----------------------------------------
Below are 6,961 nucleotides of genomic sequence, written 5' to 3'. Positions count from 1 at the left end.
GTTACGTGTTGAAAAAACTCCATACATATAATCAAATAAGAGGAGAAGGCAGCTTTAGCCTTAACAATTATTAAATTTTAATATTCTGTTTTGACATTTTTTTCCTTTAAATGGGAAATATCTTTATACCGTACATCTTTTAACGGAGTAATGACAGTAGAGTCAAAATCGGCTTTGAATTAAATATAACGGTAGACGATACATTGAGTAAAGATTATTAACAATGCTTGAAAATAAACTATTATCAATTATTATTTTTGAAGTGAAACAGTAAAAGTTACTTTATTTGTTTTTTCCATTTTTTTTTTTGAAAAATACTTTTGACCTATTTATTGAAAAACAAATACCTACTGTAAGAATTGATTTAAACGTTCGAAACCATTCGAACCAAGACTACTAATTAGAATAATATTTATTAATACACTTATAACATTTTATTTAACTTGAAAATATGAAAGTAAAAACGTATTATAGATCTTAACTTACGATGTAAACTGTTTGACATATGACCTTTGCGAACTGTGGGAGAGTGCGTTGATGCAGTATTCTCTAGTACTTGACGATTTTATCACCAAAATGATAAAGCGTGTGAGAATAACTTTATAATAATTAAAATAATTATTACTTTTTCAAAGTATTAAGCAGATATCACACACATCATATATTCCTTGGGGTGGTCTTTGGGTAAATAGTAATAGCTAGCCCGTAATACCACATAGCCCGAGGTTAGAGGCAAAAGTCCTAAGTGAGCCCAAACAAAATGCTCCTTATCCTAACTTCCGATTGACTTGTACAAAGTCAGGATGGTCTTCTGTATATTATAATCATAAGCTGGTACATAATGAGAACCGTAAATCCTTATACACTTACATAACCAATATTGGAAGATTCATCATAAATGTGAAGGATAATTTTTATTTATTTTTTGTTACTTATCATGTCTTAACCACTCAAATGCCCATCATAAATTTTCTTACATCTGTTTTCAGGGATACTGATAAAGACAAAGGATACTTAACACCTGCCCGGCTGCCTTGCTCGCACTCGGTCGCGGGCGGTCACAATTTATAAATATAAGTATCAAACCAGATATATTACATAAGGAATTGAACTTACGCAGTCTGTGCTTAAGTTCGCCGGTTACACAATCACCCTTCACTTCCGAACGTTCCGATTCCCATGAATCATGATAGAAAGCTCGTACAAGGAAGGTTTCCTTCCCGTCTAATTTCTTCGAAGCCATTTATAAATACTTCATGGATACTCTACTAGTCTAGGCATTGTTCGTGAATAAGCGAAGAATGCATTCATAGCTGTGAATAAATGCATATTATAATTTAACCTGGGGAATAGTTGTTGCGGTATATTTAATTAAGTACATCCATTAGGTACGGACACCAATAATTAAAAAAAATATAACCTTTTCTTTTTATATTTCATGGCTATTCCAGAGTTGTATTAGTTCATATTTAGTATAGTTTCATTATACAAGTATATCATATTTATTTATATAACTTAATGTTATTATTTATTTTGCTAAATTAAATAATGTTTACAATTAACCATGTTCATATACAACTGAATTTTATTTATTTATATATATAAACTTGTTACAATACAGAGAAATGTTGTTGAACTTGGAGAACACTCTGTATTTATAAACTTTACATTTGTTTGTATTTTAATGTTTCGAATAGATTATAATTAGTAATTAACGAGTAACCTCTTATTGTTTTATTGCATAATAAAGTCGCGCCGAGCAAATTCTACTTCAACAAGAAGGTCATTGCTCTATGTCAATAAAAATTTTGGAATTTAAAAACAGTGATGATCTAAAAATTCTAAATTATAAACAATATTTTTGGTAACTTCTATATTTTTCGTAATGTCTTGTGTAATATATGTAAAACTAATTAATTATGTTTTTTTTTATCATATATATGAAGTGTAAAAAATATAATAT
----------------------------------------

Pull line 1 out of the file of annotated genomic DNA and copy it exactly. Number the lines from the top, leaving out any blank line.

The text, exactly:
Below are 6,961 nucleotides of genomic sequence, written 5' to 3'. Positions count from 1 at the left end.